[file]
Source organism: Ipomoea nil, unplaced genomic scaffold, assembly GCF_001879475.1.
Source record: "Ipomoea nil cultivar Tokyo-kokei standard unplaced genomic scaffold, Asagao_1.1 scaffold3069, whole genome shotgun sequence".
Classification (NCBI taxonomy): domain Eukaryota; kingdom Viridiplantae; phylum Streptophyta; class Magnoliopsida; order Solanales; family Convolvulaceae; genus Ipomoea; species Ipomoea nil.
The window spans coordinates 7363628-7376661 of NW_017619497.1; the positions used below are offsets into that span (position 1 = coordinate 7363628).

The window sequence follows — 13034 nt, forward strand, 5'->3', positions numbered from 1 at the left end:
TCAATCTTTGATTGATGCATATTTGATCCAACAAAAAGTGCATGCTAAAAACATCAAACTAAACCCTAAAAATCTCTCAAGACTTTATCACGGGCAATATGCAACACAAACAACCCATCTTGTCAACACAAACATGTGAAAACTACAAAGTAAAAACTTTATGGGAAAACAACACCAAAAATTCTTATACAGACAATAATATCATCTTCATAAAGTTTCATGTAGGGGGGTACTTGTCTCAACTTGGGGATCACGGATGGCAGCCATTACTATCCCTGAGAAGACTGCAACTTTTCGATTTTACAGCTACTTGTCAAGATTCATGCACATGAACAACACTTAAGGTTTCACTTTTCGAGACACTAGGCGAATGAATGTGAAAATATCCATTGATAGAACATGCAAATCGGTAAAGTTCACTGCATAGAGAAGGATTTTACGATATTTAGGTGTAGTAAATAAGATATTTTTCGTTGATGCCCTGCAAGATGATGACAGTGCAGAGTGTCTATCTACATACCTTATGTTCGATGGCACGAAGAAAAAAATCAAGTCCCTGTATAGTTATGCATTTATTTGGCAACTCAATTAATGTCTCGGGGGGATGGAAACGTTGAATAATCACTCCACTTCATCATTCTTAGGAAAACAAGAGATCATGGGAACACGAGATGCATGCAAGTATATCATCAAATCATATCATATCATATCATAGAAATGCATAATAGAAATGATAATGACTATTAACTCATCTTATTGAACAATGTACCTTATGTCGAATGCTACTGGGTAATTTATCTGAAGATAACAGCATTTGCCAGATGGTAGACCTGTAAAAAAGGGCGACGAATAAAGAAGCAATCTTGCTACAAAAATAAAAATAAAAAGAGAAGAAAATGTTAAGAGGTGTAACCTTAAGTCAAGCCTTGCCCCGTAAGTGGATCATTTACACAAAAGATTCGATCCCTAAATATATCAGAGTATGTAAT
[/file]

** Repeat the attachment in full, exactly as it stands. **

Source organism: Ipomoea nil, unplaced genomic scaffold, assembly GCF_001879475.1.
Source record: "Ipomoea nil cultivar Tokyo-kokei standard unplaced genomic scaffold, Asagao_1.1 scaffold3069, whole genome shotgun sequence".
Classification (NCBI taxonomy): domain Eukaryota; kingdom Viridiplantae; phylum Streptophyta; class Magnoliopsida; order Solanales; family Convolvulaceae; genus Ipomoea; species Ipomoea nil.
The window spans coordinates 7363628-7376661 of NW_017619497.1; the positions used below are offsets into that span (position 1 = coordinate 7363628).

The window sequence follows — 13034 nt, forward strand, 5'->3', positions numbered from 1 at the left end:
TCAATCTTTGATTGATGCATATTTGATCCAACAAAAAGTGCATGCTAAAAACATCAAACTAAACCCTAAAAATCTCTCAAGACTTTATCACGGGCAATATGCAACACAAACAACCCATCTTGTCAACACAAACATGTGAAAACTACAAAGTAAAAACTTTATGGGAAAACAACACCAAAAATTCTTATACAGACAATAATATCATCTTCATAAAGTTTCATGTAGGGGGGTACTTGTCTCAACTTGGGGATCACGGATGGCAGCCATTACTATCCCTGAGAAGACTGCAACTTTTCGATTTTACAGCTACTTGTCAAGATTCATGCACATGAACAACACTTAAGGTTTCACTTTTCGAGACACTAGGCGAATGAATGTGAAAATATCCATTGATAGAACATGCAAATCGGTAAAGTTCACTGCATAGAGAAGGATTTTACGATATTTAGGTGTAGTAAATAAGATATTTTTCGTTGATGCCCTGCAAGATGATGACAGTGCAGAGTGTCTATCTACATACCTTATGTTCGATGGCACGAAGAAAAAAATCAAGTCCCTGTATAGTTATGCATTTATTTGGCAACTCAATTAATGTCTCGGGGGGATGGAAACGTTGAATAATCACTCCACTTCATCATTCTTAGGAAAACAAGAGATCATGGGAACACGAGATGCATGCAAGTATATCATCAAATCATATCATATCATATCATAGAAATGCATAATAGAAATGATAATGACTATTAACTCATCTTATTGAACAATGTACCTTATGTCGAATGCTACTGGGTAATTTATCTGAAGATAACAGCATTTGCCAGATGGTAGACCTGTAAAAAAGGGCGACGAATAAAGAAGCAATCTTGCTACAAAAATAAAAATAAAAAGAGAAGAAAATGTTAAGAGGTGTAACCTTAAGTCAAGCCTTGCCCCGTAAGTGGATCATTTACACAAAAGATTCGATCCCTAAATATATCAGAGTATGTAAT